Top 5: The Best Electric Water Guns – Alternatives to Spyra under €25

Alana Grace

Kids Shooting Water Guns
Photo by Kampus Production on Pexels

Playing with colorful water guns promises action, fun, and cooling off for people of all ages. However, these summer toys, available in thousands of variations, are not only manually operated. Even the pressure principle of the Super Soaker developed in the 90s is a thing of the past. Modern water guns work with an electric pump, effortlessly shooting water out of the barrel.

Here, we have taken a closer look at products such as inflatable pools, solar lighting with a lounge effect, and misters for cooling off on the terrace. We have also delved into smart irrigation options and improved Wi-Fi reception in the garden, offering solutions.

How they work

Traditional water guns use a manual pump to propel water, which is activated by a trigger lever, for example. The water from the tank is then shot through a nozzle. While this works fine, it only allows for short bursts of water and limited range. The distance the water shoots also depends on the force applied. Small children are at a disadvantage here. Blasters with pump handles, like the Dinosquad water gun currently priced at €11, also depend on force but are suitable for longer ranges. The advantage of this variant is the unbeatable low price.

In party multipacks, you can find simple mini water guns for less than a euro. Systems like the Supersoaker, which appeared in the 90s, promise more action. By pumping before shooting, excess pressure is built up in the water tank, and the water is only released upon pulling the trigger. The advantages over regular water guns are the greater range (with sufficient pressure) and the ability to deliver large amounts of water without interruption. However, the effort required to pump it up should not be underestimated and can be a real damper on the fun, especially for small children.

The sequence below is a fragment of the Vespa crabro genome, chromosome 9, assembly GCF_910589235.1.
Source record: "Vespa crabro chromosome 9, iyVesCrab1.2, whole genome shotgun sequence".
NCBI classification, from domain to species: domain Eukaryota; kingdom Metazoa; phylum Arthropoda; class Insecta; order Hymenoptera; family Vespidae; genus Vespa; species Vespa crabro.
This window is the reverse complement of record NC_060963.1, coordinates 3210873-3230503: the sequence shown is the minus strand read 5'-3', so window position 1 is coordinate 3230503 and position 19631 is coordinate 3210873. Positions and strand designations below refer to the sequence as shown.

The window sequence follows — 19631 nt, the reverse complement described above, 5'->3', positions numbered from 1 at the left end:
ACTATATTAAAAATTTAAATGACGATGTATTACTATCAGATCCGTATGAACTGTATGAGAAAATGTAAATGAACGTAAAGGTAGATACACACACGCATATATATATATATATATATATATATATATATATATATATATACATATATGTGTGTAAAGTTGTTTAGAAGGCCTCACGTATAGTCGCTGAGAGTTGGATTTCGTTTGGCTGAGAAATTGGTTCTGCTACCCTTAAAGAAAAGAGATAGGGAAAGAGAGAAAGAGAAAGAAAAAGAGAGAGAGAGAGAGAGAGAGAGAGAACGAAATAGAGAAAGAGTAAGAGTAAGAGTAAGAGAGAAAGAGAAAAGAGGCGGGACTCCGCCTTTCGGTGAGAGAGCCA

Additionally, pressure and range decrease during use, necessitating frequent pumping. Electrically powered or pump-action water guns offer solutions. The functioning of electric water guns is comparable to that of traditional water guns, with one difference: a small, electrically driven motor does the work. The user simply has to pull the trigger and the water shoots out of the barrel. In the past, we have compared cheap battery-operated models to the world’s most powerful water gun, the Spyra One (guide). The premium water blaster Spyra One, equipped with a rechargeable battery, USB-C charging port, and single-shot function, is undoubtedly the coolest, but also by far the most expensive, water gun. Since no one wants to have a water fight alone, an alternative to the Spyra, which costs around €170, had to be found.

While the electric water guns shown here do not have a single-shot function like the Spyra, they are significantly cheaper, starting at €13, making them perfect for the next garden party. For our tests, we exclusively selected models with rechargeable batteries instead of relying on battery-operated solutions.


Although the water guns may appear similar at first glance, the differences lie in the details. Let’s start with the batteries. The models Udbrud Water Gun, Vatos Burst, and Water Battle Space use single-cell Li-Ion batteries with 3.7 volts. The variants Ungh Superior and Pixata Water Blaster rely on double-cell batteries with 7.2 volts. However, this does not affect the shooting behavior.